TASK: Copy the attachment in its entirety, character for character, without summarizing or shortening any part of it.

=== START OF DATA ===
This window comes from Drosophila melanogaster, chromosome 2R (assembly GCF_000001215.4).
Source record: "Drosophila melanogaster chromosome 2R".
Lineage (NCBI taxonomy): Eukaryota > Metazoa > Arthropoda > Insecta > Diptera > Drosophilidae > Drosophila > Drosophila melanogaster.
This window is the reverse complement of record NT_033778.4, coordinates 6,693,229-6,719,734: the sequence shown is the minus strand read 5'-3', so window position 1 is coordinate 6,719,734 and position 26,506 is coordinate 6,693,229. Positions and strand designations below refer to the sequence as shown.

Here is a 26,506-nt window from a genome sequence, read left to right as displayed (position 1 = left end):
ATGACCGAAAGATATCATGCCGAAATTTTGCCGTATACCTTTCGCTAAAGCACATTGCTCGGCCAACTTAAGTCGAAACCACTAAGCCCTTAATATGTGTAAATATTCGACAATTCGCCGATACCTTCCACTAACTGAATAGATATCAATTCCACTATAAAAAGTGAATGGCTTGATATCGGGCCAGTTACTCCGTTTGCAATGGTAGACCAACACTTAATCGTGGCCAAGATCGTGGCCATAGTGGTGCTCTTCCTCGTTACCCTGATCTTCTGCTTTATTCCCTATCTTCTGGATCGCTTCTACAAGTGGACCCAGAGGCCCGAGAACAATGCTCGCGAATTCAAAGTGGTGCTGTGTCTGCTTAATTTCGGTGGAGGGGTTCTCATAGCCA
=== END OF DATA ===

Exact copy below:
This window comes from Drosophila melanogaster, chromosome 2R (assembly GCF_000001215.4).
Source record: "Drosophila melanogaster chromosome 2R".
Lineage (NCBI taxonomy): Eukaryota > Metazoa > Arthropoda > Insecta > Diptera > Drosophilidae > Drosophila > Drosophila melanogaster.
This window is the reverse complement of record NT_033778.4, coordinates 6,693,229-6,719,734: the sequence shown is the minus strand read 5'-3', so window position 1 is coordinate 6,719,734 and position 26,506 is coordinate 6,693,229. Positions and strand designations below refer to the sequence as shown.

Here is a 26,506-nt window from a genome sequence, read left to right as displayed (position 1 = left end):
ATGACCGAAAGATATCATGCCGAAATTTTGCCGTATACCTTTCGCTAAAGCACATTGCTCGGCCAACTTAAGTCGAAACCACTAAGCCCTTAATATGTGTAAATATTCGACAATTCGCCGATACCTTCCACTAACTGAATAGATATCAATTCCACTATAAAAAGTGAATGGCTTGATATCGGGCCAGTTACTCCGTTTGCAATGGTAGACCAACACTTAATCGTGGCCAAGATCGTGGCCATAGTGGTGCTCTTCCTCGTTACCCTGATCTTCTGCTTTATTCCCTATCTTCTGGATCGCTTCTACAAGTGGACCCAGAGGCCCGAGAACAATGCTCGCGAATTCAAAGTGGTGCTGTGTCTGCTTAATTTCGGTGGAGGGGTTCTCATAGCCA